The graphs below show the average stock market returns for each of the 24 different presidential years over the last century.4,5

Average S&P Returns for the Election Year

Part 1 | Election Years 1928-1972

A bar chart titled "Part 1 - Election Years 1928-1972"

Part 2 | Election Years 1976-2020

A bar chart titled "Part 2 - Election Years 1976-2020"

Trend 2: Most positive market returns tend to appear in the 3rd year of a presidential term.

Year three after a presidential election tends to be associated with the strongest market performance. In fact, about 91% of the time, year 3 in a presidency has positive market returns.4

That may be tied to the fact that year 3 is when early years’ work, like newly written legislation, is finally passed. It can also be when a president starts thinking about reelection and setting the stage for campaign strategy.

Here’s how market returns have generally fared in each year of a presidency over the last century or so.4

A chart with 3 columns titled "Year of Presidential Term", "Positive Returns", and "Negative Returns"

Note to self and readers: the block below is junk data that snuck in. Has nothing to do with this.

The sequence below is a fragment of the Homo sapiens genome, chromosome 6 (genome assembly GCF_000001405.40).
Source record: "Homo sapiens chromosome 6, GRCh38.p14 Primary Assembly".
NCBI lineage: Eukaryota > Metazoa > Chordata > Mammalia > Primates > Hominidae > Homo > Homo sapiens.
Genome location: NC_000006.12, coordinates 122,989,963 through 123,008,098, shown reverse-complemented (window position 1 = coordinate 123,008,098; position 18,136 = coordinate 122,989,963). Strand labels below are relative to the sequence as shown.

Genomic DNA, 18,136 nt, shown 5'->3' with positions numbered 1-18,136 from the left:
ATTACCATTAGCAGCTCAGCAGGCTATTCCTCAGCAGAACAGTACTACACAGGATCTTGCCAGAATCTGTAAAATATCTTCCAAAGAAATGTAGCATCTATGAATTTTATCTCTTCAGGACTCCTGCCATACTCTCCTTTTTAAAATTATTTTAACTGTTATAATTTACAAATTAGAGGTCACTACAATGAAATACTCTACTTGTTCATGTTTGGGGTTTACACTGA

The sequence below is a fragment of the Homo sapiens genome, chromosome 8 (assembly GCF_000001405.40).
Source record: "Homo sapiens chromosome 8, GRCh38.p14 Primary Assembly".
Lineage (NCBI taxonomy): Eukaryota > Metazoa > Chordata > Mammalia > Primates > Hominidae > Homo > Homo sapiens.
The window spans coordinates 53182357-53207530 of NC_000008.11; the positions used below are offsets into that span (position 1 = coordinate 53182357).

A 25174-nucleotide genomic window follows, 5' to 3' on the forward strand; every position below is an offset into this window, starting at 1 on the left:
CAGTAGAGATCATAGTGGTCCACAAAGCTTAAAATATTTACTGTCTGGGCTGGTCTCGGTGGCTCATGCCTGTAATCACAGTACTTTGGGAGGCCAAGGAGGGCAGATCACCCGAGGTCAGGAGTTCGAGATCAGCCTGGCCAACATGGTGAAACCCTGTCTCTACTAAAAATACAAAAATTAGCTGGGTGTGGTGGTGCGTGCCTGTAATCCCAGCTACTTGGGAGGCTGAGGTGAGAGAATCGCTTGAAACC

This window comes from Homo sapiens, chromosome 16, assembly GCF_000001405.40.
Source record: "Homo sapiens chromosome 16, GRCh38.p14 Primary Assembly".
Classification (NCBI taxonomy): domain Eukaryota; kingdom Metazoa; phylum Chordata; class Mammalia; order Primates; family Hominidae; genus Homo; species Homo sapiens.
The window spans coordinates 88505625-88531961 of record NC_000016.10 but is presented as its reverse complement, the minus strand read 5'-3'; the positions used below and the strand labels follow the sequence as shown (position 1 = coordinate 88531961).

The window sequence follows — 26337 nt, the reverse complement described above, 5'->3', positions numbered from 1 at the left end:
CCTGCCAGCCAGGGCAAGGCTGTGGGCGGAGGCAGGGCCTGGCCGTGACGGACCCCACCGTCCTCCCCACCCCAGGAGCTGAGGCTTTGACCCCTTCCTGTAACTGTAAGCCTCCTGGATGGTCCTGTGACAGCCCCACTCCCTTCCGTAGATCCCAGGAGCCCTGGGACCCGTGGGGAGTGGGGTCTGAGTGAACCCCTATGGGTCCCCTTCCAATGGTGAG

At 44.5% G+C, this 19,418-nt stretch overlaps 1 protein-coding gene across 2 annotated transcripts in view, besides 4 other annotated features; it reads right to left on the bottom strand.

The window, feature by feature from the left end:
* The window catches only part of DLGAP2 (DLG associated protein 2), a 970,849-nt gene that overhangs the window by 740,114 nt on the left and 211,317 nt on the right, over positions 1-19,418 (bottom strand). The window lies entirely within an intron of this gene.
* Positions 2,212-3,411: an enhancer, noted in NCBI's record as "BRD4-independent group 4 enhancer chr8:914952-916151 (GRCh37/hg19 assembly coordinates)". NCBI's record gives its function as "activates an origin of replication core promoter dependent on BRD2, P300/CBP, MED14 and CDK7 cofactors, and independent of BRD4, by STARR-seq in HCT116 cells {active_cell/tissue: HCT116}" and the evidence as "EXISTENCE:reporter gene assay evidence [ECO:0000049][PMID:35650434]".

A chart with 3 columns titled "Year of Presidential Term", "Positive Returns", and "Negative Returns"

Trend 3: Average returns tend to be higher with Republican electees.

S&P returns tend to be lower with a Democrat elected to the Presidency versus a Republican. In fact, as the table below shows, positive returns tend to double when Republicans are elected as president.6

A chart with 2 columns titled "Political Party of the Presidential Electee", and "Average Returns (in an Election Year)
A chart with 2 columns titled "Political Party of the Presidential Electee", and "Average Returns (in an Election Year)

Notably, positive returns tend to occur regardless of party affiliation—and it does matter who controls Congress.